Prime Minister Narendra Modi’s address — which was actually a renewed appeal to the nation for support — 50 days after his demonetisation announcement, was an anti-climax of sorts for those who expected big-bang revelations. However, it did not fail to provide a glimpse into what the Budget might have to offer. Perhaps acknowledging that the effects of the note withdrawal were more serious than what the Centre had expected, Modi rightly reached out to farmers, small industry and the lower middle class — constituencies visibly hit by demonetisation. Enhanced flow of working capital will help small industry and agriculture overcome their cash crunch and resume their production cycles. The conversion of Kisan Credit Cards into RuPay cards is likely to ease transaction headaches for farmers, which is also a subtle admission that the cash crunch is here to stay. The easing of cash credit limits for small industry, and the extension of the Government’s credit guarantee to ₹2 crore, from ₹1 crore, is a message to banks to lend more freely. The Reserve Bank of India must now ensure that NPA-burdened banks shed their risk aversion and instead put in place robust, decentralised banking systems to cope with the micro-realities. The Budget may offer tax concessions for the middle class, as a recompense for putting up with hardship. Apart from tax sops, enhanced government spending might become necessary to offset demand compression and perk up investment sentiment. Unless the Prime Minister’s Garib Kalyan Yojana rakes up large sums of unaccounted wealth in the next fiscal, a fiscal deficit higher than 3 per cent of the GDP seems inescapable in 2017-18. The Centre’s immediate priority, particularly in view of the upcoming elections, would be to ensure that the rabi season goes off smoothly.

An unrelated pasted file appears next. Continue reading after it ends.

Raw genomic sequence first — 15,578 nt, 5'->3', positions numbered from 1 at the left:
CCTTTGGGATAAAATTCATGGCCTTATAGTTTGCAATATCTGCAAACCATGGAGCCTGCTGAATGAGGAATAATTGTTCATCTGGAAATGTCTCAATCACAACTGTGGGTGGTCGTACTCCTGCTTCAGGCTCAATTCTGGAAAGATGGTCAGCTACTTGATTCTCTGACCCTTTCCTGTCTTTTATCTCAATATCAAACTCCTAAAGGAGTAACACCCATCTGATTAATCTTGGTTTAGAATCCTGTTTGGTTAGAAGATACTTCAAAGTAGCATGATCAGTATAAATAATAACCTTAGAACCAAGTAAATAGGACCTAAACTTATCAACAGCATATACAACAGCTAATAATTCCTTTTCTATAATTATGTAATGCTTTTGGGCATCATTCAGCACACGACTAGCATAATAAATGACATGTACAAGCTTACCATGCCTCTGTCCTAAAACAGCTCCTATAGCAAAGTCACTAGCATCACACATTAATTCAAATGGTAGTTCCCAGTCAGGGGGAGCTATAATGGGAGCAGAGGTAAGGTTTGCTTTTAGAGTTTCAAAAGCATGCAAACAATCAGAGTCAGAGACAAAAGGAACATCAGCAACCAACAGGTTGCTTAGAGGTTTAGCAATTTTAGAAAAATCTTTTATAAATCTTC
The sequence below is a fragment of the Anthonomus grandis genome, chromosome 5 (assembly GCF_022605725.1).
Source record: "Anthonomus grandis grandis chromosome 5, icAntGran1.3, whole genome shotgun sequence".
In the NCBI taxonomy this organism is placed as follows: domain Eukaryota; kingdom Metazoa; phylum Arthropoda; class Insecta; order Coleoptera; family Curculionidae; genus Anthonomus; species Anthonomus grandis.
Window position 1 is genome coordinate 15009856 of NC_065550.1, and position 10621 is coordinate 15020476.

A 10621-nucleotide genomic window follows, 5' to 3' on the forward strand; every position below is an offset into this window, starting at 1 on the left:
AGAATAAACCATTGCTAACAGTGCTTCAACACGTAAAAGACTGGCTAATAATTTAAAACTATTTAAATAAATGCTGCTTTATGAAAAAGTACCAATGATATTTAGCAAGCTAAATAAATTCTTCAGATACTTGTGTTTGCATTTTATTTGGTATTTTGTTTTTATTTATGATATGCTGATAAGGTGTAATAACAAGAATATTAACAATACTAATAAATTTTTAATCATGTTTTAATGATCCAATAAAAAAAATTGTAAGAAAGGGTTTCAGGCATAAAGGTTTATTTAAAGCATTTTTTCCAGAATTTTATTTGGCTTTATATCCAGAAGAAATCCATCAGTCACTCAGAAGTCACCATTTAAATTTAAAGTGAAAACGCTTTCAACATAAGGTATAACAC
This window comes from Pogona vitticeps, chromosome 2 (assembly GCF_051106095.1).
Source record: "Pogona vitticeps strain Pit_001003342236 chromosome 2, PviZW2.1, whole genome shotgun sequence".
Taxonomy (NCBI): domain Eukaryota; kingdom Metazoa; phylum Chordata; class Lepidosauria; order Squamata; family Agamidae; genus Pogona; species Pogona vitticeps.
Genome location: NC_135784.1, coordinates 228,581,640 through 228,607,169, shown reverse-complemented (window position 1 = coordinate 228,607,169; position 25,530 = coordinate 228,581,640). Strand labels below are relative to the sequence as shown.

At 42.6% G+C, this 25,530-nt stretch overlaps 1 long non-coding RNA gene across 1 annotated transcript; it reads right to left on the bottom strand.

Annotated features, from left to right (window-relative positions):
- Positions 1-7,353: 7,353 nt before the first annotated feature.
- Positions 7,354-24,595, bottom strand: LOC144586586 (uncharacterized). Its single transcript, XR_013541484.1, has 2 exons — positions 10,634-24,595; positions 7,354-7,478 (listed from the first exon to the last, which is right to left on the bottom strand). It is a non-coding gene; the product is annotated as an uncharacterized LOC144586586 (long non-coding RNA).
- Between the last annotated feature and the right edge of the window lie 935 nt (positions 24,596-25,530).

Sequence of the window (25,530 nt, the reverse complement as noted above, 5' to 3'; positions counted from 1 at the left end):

However, the address disappointed by not shedding light on how and when the existing cash crunch would be addressed, save saying that the withdrawal limits at ATMs have been raised to ₹4,500, from ₹2,000 at present — the former was, in fact, the limit announced on November 8! The Centre and the RBI have steadfastly refused to provide information on the value and denomination of new notes in circulation — something that every citizen is entitled to know since it concerns access to her own money.

His speech, as on November 8, stuck to an oversimplified view on the role of cash in perpetuating black money as well as inflation. Apart from cryptically saying that the law will catch up with black money hoarders, the Prime Minister did not reveal a larger plan, instead positing the issue as a social evil rather than a socio-political problem. His silence on electoral reforms, save suggesting simultaneous polls, was surprising. Most disturbing of all was the lack of introspection on the growing overreach of the state, and ironically its direct role in distorting the field for bonafide economic agents.

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